“Evil” Arabs in American Popular Film: Orientalist Fear
By Semmerling, Tim Jon
2006, University of Texas Press, 0-292-71341-X, $55 hb; 0-292-71342-8, $22.95 pb
Reviewed on April 1, 2007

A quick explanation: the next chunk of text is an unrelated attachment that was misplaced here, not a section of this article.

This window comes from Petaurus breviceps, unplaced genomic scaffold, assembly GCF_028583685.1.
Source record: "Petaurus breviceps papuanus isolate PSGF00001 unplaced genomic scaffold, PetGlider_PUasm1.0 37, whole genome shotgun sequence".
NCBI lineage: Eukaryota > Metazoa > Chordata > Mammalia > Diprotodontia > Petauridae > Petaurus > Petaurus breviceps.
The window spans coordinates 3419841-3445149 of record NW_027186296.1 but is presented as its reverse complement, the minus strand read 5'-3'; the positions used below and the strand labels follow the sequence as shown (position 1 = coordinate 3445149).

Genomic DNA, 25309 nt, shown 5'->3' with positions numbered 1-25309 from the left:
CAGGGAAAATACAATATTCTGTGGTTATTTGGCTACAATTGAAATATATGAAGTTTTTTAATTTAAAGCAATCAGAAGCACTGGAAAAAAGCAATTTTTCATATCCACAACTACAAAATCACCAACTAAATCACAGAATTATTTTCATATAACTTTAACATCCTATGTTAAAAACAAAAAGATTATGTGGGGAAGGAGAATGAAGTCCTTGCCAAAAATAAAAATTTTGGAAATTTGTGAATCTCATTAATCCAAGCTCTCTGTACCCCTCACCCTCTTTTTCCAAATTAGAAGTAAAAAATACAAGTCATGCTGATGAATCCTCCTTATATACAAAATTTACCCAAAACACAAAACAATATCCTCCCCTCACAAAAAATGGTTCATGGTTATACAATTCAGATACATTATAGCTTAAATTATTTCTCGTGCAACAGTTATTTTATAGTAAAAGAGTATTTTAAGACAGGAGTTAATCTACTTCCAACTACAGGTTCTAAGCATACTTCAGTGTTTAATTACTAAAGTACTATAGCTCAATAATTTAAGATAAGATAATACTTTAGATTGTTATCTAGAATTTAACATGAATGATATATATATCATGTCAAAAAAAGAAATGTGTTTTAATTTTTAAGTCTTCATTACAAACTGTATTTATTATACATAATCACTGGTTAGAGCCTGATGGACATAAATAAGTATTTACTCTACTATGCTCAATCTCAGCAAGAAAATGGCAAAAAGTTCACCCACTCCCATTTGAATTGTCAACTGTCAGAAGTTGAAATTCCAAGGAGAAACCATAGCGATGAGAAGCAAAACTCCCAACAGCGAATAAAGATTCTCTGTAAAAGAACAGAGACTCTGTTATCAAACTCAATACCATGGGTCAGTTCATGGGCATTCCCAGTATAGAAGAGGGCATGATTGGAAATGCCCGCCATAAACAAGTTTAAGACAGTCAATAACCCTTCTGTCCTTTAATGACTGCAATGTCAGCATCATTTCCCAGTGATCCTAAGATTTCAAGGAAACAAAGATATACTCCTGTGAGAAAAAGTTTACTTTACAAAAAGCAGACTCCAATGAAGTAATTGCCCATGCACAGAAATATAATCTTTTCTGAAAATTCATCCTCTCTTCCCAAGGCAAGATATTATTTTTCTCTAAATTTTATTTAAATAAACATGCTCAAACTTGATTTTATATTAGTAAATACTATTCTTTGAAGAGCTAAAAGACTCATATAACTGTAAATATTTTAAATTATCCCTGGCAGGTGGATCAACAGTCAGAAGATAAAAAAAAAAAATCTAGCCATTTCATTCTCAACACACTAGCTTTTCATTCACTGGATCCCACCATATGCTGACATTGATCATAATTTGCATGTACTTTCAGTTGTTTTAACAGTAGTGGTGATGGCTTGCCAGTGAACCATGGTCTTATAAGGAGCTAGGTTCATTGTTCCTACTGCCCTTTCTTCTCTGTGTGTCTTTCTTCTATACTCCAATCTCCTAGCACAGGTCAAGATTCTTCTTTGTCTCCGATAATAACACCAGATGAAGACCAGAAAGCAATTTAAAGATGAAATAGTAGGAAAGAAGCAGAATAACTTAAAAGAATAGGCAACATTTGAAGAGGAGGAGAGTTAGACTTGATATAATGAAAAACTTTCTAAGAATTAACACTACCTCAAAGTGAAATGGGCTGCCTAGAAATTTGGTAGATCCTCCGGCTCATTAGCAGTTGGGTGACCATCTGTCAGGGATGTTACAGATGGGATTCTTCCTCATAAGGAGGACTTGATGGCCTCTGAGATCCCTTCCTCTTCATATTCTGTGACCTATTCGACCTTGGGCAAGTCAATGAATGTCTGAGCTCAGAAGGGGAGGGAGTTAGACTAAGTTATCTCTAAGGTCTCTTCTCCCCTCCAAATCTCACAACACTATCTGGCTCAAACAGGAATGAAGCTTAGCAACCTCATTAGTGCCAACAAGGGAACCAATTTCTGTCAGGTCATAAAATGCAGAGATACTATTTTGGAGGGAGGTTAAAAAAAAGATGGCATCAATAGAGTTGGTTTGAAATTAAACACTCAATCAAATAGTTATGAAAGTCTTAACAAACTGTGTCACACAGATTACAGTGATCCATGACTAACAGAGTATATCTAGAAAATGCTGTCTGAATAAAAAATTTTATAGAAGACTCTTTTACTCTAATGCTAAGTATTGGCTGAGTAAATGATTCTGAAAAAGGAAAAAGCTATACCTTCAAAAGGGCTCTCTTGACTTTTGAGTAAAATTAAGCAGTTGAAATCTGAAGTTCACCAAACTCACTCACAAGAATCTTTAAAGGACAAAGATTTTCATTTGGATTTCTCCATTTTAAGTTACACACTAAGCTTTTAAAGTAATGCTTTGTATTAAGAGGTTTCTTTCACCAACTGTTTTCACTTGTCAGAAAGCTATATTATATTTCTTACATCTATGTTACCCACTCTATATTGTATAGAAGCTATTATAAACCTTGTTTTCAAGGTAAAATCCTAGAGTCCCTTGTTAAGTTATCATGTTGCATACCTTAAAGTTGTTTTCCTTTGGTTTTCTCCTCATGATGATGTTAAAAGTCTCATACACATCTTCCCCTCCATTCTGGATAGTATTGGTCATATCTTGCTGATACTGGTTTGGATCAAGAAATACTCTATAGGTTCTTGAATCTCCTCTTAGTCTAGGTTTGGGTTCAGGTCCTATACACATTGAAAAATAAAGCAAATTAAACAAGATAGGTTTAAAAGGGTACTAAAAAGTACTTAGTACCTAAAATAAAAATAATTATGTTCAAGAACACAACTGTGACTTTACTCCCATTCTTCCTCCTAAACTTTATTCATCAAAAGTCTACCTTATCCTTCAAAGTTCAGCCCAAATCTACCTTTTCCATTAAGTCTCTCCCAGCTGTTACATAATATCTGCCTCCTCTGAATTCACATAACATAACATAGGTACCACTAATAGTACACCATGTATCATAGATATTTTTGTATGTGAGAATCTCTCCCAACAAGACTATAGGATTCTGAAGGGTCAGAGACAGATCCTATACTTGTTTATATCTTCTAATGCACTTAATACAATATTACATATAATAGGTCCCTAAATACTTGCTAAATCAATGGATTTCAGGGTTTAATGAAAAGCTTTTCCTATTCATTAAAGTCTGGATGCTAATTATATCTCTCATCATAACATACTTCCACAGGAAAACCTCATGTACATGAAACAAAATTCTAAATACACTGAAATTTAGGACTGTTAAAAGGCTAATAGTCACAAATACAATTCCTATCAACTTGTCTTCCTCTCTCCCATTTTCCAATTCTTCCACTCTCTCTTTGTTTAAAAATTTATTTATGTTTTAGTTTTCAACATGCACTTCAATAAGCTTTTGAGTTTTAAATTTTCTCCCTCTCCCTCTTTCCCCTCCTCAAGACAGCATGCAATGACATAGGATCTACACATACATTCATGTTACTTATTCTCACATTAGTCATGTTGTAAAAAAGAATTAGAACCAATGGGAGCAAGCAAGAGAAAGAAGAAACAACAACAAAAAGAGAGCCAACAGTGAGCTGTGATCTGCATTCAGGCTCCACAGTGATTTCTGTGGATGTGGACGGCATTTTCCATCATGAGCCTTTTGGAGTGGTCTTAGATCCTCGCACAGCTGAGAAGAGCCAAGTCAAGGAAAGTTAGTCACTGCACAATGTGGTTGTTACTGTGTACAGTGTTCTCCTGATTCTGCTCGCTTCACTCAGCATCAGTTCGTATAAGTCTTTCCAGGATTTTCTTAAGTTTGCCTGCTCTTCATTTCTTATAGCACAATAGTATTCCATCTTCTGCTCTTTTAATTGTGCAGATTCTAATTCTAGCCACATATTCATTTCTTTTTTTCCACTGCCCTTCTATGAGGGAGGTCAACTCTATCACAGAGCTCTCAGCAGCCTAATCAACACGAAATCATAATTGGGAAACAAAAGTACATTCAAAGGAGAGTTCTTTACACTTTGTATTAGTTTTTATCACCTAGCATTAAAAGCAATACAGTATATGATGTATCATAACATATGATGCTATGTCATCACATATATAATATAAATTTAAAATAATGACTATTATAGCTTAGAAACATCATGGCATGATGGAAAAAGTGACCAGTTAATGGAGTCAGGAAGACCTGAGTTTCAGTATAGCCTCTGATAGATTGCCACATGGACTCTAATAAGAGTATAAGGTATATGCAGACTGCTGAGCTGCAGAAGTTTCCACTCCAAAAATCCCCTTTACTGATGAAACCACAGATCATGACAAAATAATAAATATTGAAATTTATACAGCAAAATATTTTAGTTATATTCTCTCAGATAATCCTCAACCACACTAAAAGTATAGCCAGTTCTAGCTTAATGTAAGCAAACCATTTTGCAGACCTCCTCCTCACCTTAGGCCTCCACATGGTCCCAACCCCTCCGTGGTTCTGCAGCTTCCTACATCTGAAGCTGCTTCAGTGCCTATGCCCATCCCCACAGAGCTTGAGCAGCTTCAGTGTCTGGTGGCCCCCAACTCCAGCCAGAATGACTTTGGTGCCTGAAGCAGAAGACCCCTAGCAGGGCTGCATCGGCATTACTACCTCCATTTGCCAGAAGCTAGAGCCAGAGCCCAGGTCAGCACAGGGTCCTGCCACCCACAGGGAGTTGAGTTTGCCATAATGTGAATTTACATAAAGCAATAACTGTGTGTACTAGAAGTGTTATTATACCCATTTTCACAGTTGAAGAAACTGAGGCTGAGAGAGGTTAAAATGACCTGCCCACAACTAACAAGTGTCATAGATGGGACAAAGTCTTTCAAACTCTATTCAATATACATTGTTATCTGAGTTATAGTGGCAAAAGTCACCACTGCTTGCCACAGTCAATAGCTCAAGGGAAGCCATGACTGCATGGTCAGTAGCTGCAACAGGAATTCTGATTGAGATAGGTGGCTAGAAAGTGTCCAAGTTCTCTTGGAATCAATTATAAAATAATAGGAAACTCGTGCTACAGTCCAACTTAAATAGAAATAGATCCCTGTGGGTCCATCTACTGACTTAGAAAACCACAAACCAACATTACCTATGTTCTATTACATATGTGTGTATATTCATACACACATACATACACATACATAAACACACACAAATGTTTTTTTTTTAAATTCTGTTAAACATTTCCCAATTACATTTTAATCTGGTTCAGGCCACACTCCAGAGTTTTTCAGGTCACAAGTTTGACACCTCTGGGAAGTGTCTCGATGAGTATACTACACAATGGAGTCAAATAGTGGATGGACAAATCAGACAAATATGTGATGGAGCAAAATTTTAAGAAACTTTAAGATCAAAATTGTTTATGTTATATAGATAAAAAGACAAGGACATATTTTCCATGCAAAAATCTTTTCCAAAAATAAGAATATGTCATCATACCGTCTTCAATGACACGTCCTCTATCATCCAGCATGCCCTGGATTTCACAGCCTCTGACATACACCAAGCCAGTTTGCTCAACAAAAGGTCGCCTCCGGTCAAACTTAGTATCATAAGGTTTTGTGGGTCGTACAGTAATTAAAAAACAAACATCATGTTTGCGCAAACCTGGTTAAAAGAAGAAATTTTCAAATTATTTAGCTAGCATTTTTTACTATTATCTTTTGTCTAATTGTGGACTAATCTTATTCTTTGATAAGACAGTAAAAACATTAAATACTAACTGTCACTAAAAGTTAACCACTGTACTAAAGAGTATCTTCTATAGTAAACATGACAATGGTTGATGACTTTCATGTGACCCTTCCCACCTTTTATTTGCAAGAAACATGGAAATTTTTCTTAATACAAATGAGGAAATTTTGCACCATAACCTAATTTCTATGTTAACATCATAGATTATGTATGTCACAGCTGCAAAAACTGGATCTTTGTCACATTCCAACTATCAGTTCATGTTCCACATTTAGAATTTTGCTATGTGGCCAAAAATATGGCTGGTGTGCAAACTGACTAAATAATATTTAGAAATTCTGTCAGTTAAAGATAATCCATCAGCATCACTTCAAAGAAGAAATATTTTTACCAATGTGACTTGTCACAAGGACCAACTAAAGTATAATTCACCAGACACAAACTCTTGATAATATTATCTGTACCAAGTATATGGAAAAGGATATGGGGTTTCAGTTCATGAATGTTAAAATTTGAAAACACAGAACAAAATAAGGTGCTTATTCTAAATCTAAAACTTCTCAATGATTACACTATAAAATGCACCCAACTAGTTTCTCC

The “evil Arab” has become a stock character in American popular films, a stereotype that wields considerable power—that is, fills important needs—despite its collapse when confronted with real Arab people. Semmerling shows how American cultural fears, the product of perceived challenges to our national myths, have driven us to create the “evil Arab” other. He draws on Jack Shaheen’s groundbreaking Reel Bad Arabs (reviewed here in ND01) and goes beyond it, analyzing five films, from “The Exorcist” (1973) to “Rules of Engagement” (2000), as well as CNN ’s special “America Remembers” (2002), delving into them in fascinating detail, scrutinizing visual tropes and narrative structures to investigate how and why “evil Arabs” serve our purposes.